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Smithsonian gardener reveals more lawn-maintenance tips

From the president’s desk

Previously we discussed different ways you can service your lawns in preparation of the winter months. Here are a few more tips to keeping your lawn healthy and make it easier to bounce back during the spring season.

1. Stop raking leaves

NEVER RAKE LEAVES AGAIN.

Instead of raking and bagging leaves, just mow and shred them. They’ll decompose over winter and feed the lawn.

“If they’re not too thick, I run them over with the mower and leave them in place,” Schneider said. How thick is too thick? “If you still can’t see at least 50 percent of your turf after you chop them up, rake up the rest.”

If you must rake, run them through a shredder and add to your compost pile. Or just leave them in a corner of the yard and let them decompose over winter into leaf mold, which is a great spring meal for your garden.

2. Give tree branches an exam

In fall, when your leaves are all gold and crimson, it’s easy to spot sick or dead branches — the ones with no leaves.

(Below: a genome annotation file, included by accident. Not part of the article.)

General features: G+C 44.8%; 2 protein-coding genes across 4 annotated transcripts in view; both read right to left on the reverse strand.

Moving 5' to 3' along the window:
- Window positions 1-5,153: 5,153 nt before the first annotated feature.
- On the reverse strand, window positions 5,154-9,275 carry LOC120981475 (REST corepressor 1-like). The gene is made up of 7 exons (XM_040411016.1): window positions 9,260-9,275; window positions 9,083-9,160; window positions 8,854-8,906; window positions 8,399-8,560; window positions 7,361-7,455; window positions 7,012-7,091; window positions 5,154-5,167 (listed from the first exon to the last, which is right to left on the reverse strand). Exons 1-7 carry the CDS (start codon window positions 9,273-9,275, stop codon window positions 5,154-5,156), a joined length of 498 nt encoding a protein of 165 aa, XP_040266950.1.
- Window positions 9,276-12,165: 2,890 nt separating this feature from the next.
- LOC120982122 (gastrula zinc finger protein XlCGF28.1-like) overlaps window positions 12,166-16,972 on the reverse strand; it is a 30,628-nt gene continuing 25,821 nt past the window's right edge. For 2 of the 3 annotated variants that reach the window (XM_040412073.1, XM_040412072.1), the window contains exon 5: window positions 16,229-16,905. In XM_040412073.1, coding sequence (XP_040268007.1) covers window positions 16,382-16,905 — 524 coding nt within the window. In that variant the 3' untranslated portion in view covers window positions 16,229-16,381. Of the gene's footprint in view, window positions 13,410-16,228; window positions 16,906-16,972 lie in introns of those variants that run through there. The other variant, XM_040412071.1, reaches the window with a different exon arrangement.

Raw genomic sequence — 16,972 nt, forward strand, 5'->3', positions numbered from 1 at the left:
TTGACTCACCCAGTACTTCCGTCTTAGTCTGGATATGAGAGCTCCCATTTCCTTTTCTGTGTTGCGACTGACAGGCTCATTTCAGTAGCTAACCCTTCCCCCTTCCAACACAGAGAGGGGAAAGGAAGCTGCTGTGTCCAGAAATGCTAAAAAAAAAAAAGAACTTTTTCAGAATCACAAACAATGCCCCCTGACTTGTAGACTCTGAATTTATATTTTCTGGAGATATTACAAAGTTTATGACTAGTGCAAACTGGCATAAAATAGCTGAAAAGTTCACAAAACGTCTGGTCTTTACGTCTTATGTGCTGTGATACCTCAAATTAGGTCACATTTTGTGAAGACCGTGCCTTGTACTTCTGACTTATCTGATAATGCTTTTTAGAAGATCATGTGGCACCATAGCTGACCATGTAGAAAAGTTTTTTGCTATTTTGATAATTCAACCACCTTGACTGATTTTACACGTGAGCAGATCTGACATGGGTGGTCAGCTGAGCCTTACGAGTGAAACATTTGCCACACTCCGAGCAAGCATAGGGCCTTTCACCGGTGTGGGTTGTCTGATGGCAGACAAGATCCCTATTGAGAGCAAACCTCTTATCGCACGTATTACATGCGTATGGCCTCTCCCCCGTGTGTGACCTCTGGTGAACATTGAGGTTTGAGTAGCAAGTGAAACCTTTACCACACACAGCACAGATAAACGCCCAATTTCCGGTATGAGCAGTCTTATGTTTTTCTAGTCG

Dead limbs stress trees and can fall on your head (ouch!) or your roof ($!) in a stiff wind.

Mark those branches with ribbons or spray paint so during winter, you’ll know which ones to hack off to promote regrowth in spring.

BTW: To keep branches in their best shape, spread a 1/2-inch layer of compost around the trunk out to the canopy line — “the farther the better,” Schneider said — which feeds the tree during winter and helps it leaf out in spring.

3. Plant some stunners

Just because your trees are barren in fall, doesn’t mean your yard has to look bad.

After the last heat spell of summer, plant cold-weather annuals — pansies, mums and violas — in the front along the foundation to provide some color and interest throughout fall.

Some will even rebloom in spring, meaning less work for you.

4. Set your #gardengoals

Fall is a great time to scroll through all the shots of your yard on your Instagram feed and think about what needs work.

Where are the bald spots?

Which plants look great together?

Which plants should be separated at rebirth next spring?

While the successes and failures are fresh in your mind, jot down a to-do list for when the weather warms up. Then look forward to an easier spring than last year because you’ve done most of the prep now. Sweet.

Rich Cosgrove is the president of Stark Trumbull Area Realtors, which serves Stark, Carroll and Trumbull counties.

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